OPINION: The Passion Of Ogbeni…By Steve Osuji

Ogbeni's Potrait -  (6)Prelude to the June 21 Ekiti State election, this column waded in on the side of the incumbent Kayode Fayemi because it was the right thing to do, taking cognisance of his antecedent and his performance in office. Also judging by the puny personality of his major contender in terms of integrity quotient, record in office, possession of the requisite gravitas and nobility for high office, this column insists that Fayemi and not Fayose is more deserving of the office even though one cannot help but respect the choice of Ekiti people.

In the same manner and going by the parameters listed above, this column will vote for Ogbeni Rauf Aregbesola to remain as the governor of Osun State on August 9. The Ogbeni advantage, just as in Fayemi’s, is made seemingly unassailable when ranged against an opponent, Iyiola Omisore, who is weakened and compromised by an odious antecedent. In the days of yore when elders were the spirits of the land and taboos were indeed, abominations to the living and the dead, an Omisore would not deign to be a leader in Yoruba land. In those days, elders would sit at dawn at the first crow of the cock and speak as one with the gods; pour libation and set the land aright, an Omisore would never have found the face to stand before the people to seek to lead them.

But this is an age that is at once licentious and forgiving; an age that easily changes black in white, using confounding ‘means and machinery’. We are in an age that not only gets away with murder (in a manner of speaking), the more dastardly murderous a man can dare to be, the better he is ‘regarded’ in the society. It is in this kind of weird world that an Omisore would stand a strong contender in a governorship election.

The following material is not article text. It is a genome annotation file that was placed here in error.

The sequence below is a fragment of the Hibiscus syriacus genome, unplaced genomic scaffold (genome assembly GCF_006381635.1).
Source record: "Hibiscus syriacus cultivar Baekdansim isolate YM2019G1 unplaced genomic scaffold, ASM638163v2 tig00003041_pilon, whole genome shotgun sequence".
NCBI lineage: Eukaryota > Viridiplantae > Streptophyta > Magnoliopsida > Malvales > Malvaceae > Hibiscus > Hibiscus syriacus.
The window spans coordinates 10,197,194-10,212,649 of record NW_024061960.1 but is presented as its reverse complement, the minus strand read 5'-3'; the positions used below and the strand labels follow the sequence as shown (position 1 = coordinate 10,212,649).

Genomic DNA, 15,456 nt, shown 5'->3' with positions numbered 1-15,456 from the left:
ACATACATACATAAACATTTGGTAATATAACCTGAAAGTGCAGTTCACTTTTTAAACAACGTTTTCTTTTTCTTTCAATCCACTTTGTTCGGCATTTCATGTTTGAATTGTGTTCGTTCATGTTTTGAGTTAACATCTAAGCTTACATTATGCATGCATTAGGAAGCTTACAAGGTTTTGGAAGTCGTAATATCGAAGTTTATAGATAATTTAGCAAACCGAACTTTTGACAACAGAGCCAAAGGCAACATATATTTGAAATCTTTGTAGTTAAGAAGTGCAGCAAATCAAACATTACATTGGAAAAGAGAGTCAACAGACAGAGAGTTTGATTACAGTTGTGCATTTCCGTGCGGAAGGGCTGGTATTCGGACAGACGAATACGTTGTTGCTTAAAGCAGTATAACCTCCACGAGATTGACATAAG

It is not to say that Ogbeni is the quintessence of humanity or a citizen of the celestial realms. It is just that he has a track record and a reference point that even his opponents cannot fault. Ogbeni is also a man of immense passion; burning passion for the people; passion to drive change, to improve and to make good. You may quarrel with his method or even the fiery intensity of his passion, but it is often in the quest for the greatest good for the people.

This column had occasions to prick and jab him on some of his actions, especially his dalliance with religion in his state, but his finer motive it turned out, is to upgrade learning and education in his state. Though Christians may have misconstrued it as antagonism towards their faith, what are we to then make of his government’s move to catalyse the building of a mega Christian centre, perhaps the largest of its kind in the country, in his state. Of course, Muslims would see this as deploying the state’s machinery for the propagation of the Christian faith, but for the Ogbeni, the nobler motive is to tap into Christianity’s huge economic potentialities to develop his state.

Such is Ogbeni’s passion, which had been manifest right from his days as the commissioner for works in the Bola Tinubu years in Lagos. He is part of the mastermind and architect of some of the great developmental strides that have unfurled under Babatunde Fashola in Lagos. Of course, Ogbeni is not only a master of the grassroots; he is the essential man of the people who eats his roast corn with the people both on and off camera. The people of Alimosho Local Government Area of Lagos, his constituency and domain, would testify to this.

If half of the governors are half as passionate about working for the people as Ogbeni, there would be less strive in the land and the country would progress in leaps and bounds. In nobler climes, Ogbeni would not have had to campaign to be returned to office. But this column wagers that the Ogbeni passion would carry him through: for a man who is credible both on the streets and in the State House, who has rolled out as much physical infrastructure as the fabled stomach substructure, the people of Osun will be utterly nihilistic not to return him. They need to be vigilant too.